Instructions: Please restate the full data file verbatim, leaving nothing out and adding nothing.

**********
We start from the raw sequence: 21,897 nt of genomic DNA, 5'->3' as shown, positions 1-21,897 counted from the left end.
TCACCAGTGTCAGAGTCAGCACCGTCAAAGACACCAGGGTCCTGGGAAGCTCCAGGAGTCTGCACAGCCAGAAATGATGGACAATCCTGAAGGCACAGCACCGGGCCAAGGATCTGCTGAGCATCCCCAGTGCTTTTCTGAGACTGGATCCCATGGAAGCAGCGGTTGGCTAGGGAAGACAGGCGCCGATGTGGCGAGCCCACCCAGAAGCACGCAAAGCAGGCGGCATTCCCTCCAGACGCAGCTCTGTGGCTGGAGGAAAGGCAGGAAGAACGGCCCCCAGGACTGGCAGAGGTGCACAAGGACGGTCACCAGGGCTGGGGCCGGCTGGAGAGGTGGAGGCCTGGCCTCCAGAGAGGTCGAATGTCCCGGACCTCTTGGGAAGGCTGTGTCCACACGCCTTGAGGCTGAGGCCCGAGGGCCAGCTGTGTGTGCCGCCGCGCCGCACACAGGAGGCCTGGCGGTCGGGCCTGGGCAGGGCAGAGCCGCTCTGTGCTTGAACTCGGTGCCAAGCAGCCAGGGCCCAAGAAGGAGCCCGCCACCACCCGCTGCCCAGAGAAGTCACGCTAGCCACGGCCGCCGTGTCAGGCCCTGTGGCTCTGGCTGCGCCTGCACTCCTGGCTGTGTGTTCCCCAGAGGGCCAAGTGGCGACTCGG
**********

We start from the raw sequence: 21,897 nt of genomic DNA, 5'->3' as shown, positions 1-21,897 counted from the left end.
TCACCAGTGTCAGAGTCAGCACCGTCAAAGACACCAGGGTCCTGGGAAGCTCCAGGAGTCTGCACAGCCAGAAATGATGGACAATCCTGAAGGCACAGCACCGGGCCAAGGATCTGCTGAGCATCCCCAGTGCTTTTCTGAGACTGGATCCCATGGAAGCAGCGGTTGGCTAGGGAAGACAGGCGCCGATGTGGCGAGCCCACCCAGAAGCACGCAAAGCAGGCGGCATTCCCTCCAGACGCAGCTCTGTGGCTGGAGGAAAGGCAGGAAGAACGGCCCCCAGGACTGGCAGAGGTGCACAAGGACGGTCACCAGGGCTGGGGCCGGCTGGAGAGGTGGAGGCCTGGCCTCCAGAGAGGTCGAATGTCCCGGACCTCTTGGGAAGGCTGTGTCCACACGCCTTGAGGCTGAGGCCCGAGGGCCAGCTGTGTGTGCCGCCGCGCCGCACACAGGAGGCCTGGCGGTCGGGCCTGGGCAGGGCAGAGCCGCTCTGTGCTTGAACTCGGTGCCAAGCAGCCAGGGCCCAAGAAGGAGCCCGCCACCACCCGCTGCCCAGAGAAGTCACGCTAGCCACGGCCGCCGTGTCAGGCCCTGTGGCTCTGGCTGCGCCTGCACTCCTGGCTGTGTGTTCCCCAGAGGGCCAAGTGGCGACTCGG